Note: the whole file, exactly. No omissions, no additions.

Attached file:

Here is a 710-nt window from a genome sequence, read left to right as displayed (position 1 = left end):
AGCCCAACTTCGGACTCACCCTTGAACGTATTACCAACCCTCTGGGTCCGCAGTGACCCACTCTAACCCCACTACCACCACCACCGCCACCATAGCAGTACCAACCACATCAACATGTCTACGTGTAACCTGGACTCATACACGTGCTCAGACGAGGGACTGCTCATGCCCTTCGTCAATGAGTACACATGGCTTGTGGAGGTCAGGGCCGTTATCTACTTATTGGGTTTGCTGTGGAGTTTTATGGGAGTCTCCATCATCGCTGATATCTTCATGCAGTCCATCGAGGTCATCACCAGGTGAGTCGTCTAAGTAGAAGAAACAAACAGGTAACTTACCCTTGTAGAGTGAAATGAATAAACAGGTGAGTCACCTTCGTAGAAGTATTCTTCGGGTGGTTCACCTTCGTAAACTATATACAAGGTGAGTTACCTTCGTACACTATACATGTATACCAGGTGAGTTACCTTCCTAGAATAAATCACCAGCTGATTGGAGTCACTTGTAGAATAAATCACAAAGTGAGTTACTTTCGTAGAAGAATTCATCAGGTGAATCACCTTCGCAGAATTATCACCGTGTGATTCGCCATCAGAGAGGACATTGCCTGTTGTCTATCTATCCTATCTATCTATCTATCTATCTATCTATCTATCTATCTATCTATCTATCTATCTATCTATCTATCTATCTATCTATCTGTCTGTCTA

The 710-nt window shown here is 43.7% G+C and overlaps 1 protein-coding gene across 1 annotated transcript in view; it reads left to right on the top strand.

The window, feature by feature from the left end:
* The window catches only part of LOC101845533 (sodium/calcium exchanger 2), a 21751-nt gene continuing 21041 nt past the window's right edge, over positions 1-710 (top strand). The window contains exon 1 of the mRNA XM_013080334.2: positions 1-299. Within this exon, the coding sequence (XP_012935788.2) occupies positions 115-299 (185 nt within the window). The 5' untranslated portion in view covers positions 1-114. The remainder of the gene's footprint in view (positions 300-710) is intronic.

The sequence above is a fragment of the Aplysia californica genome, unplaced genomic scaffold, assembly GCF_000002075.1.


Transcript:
Here is a 710-nt window from a genome sequence, read left to right as displayed (position 1 = left end):
AGCCCAACTTCGGACTCACCCTTGAACGTATTACCAACCCTCTGGGTCCGCAGTGACCCACTCTAACCCCACTACCACCACCACCGCCACCATAGCAGTACCAACCACATCAACATGTCTACGTGTAACCTGGACTCATACACGTGCTCAGACGAGGGACTGCTCATGCCCTTCGTCAATGAGTACACATGGCTTGTGGAGGTCAGGGCCGTTATCTACTTATTGGGTTTGCTGTGGAGTTTTATGGGAGTCTCCATCATCGCTGATATCTTCATGCAGTCCATCGAGGTCATCACCAGGTGAGTCGTCTAAGTAGAAGAAACAAACAGGTAACTTACCCTTGTAGAGTGAAATGAATAAACAGGTGAGTCACCTTCGTAGAAGTATTCTTCGGGTGGTTCACCTTCGTAAACTATATACAAGGTGAGTTACCTTCGTACACTATACATGTATACCAGGTGAGTTACCTTCCTAGAATAAATCACCAGCTGATTGGAGTCACTTGTAGAATAAATCACAAAGTGAGTTACTTTCGTAGAAGAATTCATCAGGTGAATCACCTTCGCAGAATTATCACCGTGTGATTCGCCATCAGAGAGGACATTGCCTGTTGTCTATCTATCCTATCTATCTATCTATCTATCTATCTATCTATCTATCTATCTATCTATCTATCTATCTATCTATCTATCTATCTATCTGTCTGTCTA

The 710-nt window shown here is 43.7% G+C and overlaps 1 protein-coding gene across 1 annotated transcript in view; it reads left to right on the top strand.

The window, feature by feature from the left end:
* The window catches only part of LOC101845533 (sodium/calcium exchanger 2), a 21751-nt gene continuing 21041 nt past the window's right edge, over positions 1-710 (top strand). The window contains exon 1 of the mRNA XM_013080334.2: positions 1-299. Within this exon, the coding sequence (XP_012935788.2) occupies positions 115-299 (185 nt within the window). The 5' untranslated portion in view covers positions 1-114. The remainder of the gene's footprint in view (positions 300-710) is intronic.

The sequence above is a fragment of the Aplysia californica genome, unplaced genomic scaffold, assembly GCF_000002075.1.